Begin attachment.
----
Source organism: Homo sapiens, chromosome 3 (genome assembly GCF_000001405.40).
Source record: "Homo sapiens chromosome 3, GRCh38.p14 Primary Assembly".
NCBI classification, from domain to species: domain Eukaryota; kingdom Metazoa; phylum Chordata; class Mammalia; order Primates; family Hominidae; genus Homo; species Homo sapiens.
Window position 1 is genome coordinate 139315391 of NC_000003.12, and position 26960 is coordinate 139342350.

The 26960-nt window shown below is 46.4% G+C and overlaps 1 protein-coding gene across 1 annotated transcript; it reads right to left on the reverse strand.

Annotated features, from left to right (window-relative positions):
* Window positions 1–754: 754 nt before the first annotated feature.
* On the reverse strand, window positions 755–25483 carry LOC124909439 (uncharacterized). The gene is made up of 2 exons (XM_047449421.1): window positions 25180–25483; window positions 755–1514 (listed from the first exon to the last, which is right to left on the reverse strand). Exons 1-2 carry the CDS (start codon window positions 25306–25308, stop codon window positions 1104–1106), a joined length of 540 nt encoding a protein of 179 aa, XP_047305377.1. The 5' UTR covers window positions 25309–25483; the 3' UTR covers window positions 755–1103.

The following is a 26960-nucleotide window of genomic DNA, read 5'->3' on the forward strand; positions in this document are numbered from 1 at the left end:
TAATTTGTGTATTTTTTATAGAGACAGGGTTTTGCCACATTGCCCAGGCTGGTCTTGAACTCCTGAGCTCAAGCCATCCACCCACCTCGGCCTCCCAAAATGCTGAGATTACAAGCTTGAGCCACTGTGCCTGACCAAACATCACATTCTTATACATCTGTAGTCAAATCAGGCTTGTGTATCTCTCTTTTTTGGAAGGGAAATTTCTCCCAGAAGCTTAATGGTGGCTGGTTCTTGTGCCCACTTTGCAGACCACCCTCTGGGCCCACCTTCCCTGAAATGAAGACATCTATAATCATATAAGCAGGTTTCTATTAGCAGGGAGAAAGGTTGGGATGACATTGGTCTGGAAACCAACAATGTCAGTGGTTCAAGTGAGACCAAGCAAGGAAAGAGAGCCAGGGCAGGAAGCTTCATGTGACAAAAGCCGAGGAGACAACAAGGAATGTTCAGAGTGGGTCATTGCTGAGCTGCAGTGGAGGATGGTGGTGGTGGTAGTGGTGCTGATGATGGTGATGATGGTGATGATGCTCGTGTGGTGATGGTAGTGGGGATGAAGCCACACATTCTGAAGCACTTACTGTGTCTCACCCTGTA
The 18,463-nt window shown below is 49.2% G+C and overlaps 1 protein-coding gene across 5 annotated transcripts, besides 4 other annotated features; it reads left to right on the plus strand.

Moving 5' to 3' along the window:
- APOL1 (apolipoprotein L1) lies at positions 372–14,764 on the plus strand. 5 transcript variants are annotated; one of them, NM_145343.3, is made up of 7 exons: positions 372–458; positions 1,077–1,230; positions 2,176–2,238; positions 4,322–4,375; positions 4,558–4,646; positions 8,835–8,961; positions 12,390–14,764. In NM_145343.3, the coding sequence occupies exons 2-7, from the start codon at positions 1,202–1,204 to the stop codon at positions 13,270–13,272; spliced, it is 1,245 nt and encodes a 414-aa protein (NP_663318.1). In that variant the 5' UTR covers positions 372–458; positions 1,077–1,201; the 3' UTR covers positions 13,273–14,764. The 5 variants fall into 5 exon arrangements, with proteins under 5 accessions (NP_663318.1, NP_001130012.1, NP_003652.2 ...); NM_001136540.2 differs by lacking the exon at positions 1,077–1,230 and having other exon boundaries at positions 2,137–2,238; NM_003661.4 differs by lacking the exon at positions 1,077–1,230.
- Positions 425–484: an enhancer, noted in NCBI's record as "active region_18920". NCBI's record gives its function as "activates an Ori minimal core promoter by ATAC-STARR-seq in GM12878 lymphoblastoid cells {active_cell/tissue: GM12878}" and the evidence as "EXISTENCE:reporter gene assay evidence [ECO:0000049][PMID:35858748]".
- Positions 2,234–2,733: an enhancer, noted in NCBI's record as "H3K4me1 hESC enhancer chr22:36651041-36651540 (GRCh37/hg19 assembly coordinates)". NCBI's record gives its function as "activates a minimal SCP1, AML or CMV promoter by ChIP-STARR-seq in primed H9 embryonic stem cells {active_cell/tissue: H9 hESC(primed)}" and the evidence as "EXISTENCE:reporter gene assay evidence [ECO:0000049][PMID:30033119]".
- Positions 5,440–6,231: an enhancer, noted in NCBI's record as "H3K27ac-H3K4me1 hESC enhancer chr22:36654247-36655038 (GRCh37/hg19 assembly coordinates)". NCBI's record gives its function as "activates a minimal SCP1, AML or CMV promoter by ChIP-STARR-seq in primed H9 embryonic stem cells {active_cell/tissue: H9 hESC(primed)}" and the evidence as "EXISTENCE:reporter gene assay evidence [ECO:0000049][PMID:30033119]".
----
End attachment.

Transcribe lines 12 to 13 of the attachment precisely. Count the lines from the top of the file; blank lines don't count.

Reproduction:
Moving 5' to 3' along the window:
- APOL1 (apolipoprotein L1) lies at positions 372–14,764 on the plus strand. 5 transcript variants are annotated; one of them, NM_145343.3, is made up of 7 exons: positions 372–458; positions 1,077–1,230; positions 2,176–2,238; positions 4,322–4,375; positions 4,558–4,646; positions 8,835–8,961; positions 12,390–14,764. In NM_145343.3, the coding sequence occupies exons 2-7, from the start codon at positions 1,202–1,204 to the stop codon at positions 13,270–13,272; spliced, it is 1,245 nt and encodes a 414-aa protein (NP_663318.1). In that variant the 5' UTR covers positions 372–458; positions 1,077–1,201; the 3' UTR covers positions 13,273–14,764. The 5 variants fall into 5 exon arrangements, with proteins under 5 accessions (NP_663318.1, NP_001130012.1, NP_003652.2 ...); NM_001136540.2 differs by lacking the exon at positions 1,077–1,230 and having other exon boundaries at positions 2,137–2,238; NM_003661.4 differs by lacking the exon at positions 1,077–1,230.